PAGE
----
; SS = (.82)2(.8) / .85 = .633

;Ss = 2(.82)(.18)(1.0) / .85 = .347

;ss = (.18)2(.6) / .85 = 0.023

Hint: Do they add up to 1.0?


We an also calculate the new allele frequencies as well

S = (.82)2(.8) + (.82)(.18)(1.0) = .806 .85

B1 = p2w11+pqw12 ŵ

s = (.82)(.18)(1.0) + (.18)2(.6) = .196 .85

B2 = pqw12+q2w22ŵ


So…… B1B1 = .63 B1B2 = .35 B2B2 = .02


B1 = .80 B2 = .20

Is this population in equilibrium?

Have the allele frequencies changed?

Can we predict the genotype frequencies from the allelic frequencies?

fruit fly experiments of cavener and clegg
Fruit fly experiments of

Cavener and Clegg


Worked with fruit flies having two versions of the ADH (alcohol dehydrogenase) enzyme, F and S. (for fast and slow moving through an electrophoresis gel)

  • Grew two experimental populations on food spiked with ethanol and two control populations on normal, non-spiked food. Breeders for each generation were picked at random.
  • Took random samples of flies every few generations and calculated the allele frequencies for AdhF and AdhS
can we identify which assumption is being violated
Can we identify which assumption is being violated?
  • only difference is ethanol in food

no migration

assured random mating

population size, drift?

no mutation.

  • Must be selection for the fast form of gene.
  • Indeed studies show that AdhF form breaks down alcohol at twice the rate as the AdhS form.
  • Therefore offspring carrying this allele are more fit and leave more offspring and the make-up of gene pool changes.
Cavener and Clegg demonstrated that selection pressure can lead to changes in allele frequencies in just a few generations
a second selection scenario
A second selection scenario
  • Selection may upset therelationship between allele frequencies and genotype frequencies.
  • Conclusion #1 ( allele frequencies do not change) is not violated but conclusion #2 (that we can predict genotype frequencies from allele frequencies) is violated.
empirical research on selection and genotype frequency
Empirical research on Selection and Genotype frequency

Kuru example among the Foré in New Guinea

    • Pg 188-191
    • Wanted to determine if there was a genetic basis to the resistance of kuru infection.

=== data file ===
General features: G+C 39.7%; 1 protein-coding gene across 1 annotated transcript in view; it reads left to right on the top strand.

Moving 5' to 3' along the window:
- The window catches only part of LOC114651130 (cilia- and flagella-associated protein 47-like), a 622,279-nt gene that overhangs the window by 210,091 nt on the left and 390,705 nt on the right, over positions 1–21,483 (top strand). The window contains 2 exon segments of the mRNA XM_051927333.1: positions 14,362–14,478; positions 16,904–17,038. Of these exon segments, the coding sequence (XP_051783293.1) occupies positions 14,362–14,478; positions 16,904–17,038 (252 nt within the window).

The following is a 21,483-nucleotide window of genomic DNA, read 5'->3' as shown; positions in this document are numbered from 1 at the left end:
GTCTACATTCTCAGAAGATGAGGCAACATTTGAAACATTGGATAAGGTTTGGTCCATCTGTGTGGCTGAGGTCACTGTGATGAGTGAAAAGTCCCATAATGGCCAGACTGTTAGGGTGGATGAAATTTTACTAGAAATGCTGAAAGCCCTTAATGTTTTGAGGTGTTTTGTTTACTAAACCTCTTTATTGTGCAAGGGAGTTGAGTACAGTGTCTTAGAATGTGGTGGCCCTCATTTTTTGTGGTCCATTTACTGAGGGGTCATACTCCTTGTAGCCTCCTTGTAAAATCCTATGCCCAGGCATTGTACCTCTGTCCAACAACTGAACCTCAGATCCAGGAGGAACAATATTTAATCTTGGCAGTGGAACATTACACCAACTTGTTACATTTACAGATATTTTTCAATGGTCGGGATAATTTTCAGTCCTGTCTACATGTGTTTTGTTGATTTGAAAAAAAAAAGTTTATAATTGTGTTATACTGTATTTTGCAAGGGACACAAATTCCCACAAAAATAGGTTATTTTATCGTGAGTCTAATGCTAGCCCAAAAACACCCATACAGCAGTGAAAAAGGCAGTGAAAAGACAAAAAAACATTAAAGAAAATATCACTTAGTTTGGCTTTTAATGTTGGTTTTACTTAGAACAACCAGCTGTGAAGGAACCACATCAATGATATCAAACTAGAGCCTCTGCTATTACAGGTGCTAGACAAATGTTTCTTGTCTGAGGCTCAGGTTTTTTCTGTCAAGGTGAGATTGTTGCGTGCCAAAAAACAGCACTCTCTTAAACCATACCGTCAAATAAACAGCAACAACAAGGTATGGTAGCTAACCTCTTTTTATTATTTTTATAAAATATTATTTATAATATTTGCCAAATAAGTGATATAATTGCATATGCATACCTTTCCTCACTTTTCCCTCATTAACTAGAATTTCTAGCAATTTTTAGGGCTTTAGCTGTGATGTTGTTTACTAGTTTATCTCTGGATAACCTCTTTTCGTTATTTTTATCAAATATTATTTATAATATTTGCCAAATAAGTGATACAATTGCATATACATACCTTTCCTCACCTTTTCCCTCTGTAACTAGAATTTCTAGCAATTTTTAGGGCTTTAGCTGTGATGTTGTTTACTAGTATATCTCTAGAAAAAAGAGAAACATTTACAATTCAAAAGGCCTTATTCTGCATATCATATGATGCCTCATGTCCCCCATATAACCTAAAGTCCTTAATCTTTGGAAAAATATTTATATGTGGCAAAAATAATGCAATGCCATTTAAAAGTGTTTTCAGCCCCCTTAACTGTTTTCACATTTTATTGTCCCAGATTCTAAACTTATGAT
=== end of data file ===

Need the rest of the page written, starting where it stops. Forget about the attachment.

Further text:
• Ritualistic mortuary feasts, only young women ate the contaminated nervous system tissue leading to CJD (similar to mad cow disease)
  • Among young women who never participated he Met allele = 0.48 and the Val allele 0.52; Genotypes were: Met/Met 0.22; Met/Val 0.51 and Val/ Val 0.26 very close to the values expected for H-W.
compare to older women who participated in the feasts but did not get sick
Compare to older women who participated in the feasts but did not get sick:
  • Met = 0.52 and Val = 0.48
  • The expected genotypes are
  • Met/Met 0.27 ; Met/ Val 0.5 and Val/Val 0.23
  • The actual were:
  • Met/Met 0.13 ; Met/ Val 0.77 and Val/Val 0.10
  • Appears homozygotes are susceptible but heterozygotes are protected.
There are TWO conditions necessary for a favorable allele to increase in a population due to selection.
  • HIV example in book. pg 191
  • Two conditions must be met

1. Need a high enough frequency of the beneficial allele in the population gene pool

2. There must be high selection pressure for the allele in the same area. In this case a high incidence of HIV infection.

what pattern of allele frequency changes might be caused by selection
What pattern of allele frequency changes might be caused by selection
  • If selection is acting, does the rate of evolution of a particular allele depend on whether it is….

dominant or recessive?

heterozygote or homozygote?


Natural Selection is most potent as an evolutionary force against recessive alleles when recessive alleles are common and the dominant form is relatively rare.

  • Dawson’s Flour beetle example
  • Studied a gene locus that had a wild type (+) allele and a lethal allele.
  • +/+ or +/L are normal L/L is lethal.
  • Two experimental populations composed of all heterozygotes +/L
  • Therefore started with + = 0.5 and L =0.5.
  • Expected populations to evolve toward lower frequency of the L allele.

Results showed that the recessive lethal did drop rapidly at first but slowed down over successive generations.



In each succeeding generation all LL are lost and ++ makes up a greater proportion of the survivors.

As you go on there are less and less homozygous lethals for selection to act on and the lethal allele hides in the heterozygotes

  • Dawson showed that dominanceand allele frequencyinteractto determine the rate of evolution when acted on by selection
  • If a recessive allele is commonevolution is rapid because there are a lot of homozygotes that express the phenotype for selection to act on.
  • If recessive allele is rare, evolution is slow because the rare allele is hidden in the heterozygotes where selection cannot act.
  • His experiments also demonstrated that
    • controlled lab situations can accurately predict the course of evolution
    • populations do what you would expect if selection is occurring as predicted by the evolutionary theory.
selection on heterozygotes and homozygotes
Selection on Heterozygotes and Homozygotes
  • Normally in a recessive/ dominant gene, the fitness of the heterozygote will be equal to one of the homozygotes
  • Also, it is possible for the heterozygotes to have a fitness intermediate to the two homozygotes.
  • Thirdly we may find Heterozygote Superiority or Inferiority
scenario 1 from mukai and burdick fruit fly experiment
Scenario #1 from Mukai and BurdickFruit fly experiment
  • Studied a gene in which
  • Homozygotes for one allele are viable
  • Homozygotes for the other allele are not viable and are lethal.
  • Heterozygotes have a higher fitness than either homozygotes
the experiment
The experiment
  • Started with all heterozygotes to establish a new population (each allele =.5)

After several generations equilibrium was reached at .79 frequency for the viable allele